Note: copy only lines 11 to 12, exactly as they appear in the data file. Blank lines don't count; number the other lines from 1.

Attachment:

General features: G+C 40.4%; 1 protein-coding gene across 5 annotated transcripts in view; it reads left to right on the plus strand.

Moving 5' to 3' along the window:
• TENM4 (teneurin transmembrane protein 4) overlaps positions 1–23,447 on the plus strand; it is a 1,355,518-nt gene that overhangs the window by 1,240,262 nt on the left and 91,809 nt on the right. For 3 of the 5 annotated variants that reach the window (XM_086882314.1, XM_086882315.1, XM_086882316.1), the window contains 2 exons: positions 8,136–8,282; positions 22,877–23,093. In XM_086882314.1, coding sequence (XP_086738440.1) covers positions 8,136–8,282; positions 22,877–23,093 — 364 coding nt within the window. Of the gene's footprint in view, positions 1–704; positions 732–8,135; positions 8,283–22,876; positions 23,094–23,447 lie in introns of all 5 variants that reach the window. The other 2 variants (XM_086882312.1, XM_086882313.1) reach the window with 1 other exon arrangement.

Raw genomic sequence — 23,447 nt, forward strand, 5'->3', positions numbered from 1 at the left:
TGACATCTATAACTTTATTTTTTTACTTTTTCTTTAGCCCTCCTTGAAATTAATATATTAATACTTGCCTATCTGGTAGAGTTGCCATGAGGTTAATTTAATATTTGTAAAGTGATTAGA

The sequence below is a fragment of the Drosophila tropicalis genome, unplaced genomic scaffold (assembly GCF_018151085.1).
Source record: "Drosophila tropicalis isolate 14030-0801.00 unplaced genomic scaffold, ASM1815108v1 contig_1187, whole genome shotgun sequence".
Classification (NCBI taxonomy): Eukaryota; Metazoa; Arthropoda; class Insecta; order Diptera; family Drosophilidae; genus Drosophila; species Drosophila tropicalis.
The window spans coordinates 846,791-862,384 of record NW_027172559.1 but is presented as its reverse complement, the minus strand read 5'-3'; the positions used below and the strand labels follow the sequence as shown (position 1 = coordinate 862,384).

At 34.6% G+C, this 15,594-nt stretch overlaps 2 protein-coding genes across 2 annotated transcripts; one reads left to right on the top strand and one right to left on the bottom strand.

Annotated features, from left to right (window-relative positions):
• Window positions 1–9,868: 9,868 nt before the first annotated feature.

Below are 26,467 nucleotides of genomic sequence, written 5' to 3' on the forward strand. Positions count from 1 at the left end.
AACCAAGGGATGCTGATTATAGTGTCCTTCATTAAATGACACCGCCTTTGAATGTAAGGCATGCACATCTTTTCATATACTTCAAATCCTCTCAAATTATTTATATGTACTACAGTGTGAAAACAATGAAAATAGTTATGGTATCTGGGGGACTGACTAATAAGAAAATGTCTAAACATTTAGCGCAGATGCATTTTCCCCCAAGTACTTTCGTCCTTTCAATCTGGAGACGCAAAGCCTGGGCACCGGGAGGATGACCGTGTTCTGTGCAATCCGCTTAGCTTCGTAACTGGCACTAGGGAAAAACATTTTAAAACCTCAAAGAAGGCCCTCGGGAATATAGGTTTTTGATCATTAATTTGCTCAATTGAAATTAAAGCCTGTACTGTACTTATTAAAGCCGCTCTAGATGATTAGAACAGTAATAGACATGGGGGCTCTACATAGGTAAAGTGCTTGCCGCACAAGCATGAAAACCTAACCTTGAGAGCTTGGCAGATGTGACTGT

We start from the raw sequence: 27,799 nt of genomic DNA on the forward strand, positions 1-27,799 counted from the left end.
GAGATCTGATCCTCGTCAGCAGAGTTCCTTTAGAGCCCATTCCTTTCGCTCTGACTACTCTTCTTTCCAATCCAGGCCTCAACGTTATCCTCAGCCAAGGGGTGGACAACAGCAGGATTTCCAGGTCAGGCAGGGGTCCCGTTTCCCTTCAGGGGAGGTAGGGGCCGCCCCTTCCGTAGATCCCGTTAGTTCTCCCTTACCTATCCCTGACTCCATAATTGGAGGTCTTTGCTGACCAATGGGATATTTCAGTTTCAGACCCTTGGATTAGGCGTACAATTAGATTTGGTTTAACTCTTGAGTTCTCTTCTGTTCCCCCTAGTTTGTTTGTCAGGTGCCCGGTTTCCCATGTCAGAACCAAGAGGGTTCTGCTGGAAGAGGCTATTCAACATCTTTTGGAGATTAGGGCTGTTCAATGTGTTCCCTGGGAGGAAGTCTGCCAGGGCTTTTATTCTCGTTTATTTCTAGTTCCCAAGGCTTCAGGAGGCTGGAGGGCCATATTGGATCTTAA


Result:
Annotated features, from left to right (window-relative positions):
• Window positions 1–9,868: 9,868 nt before the first annotated feature.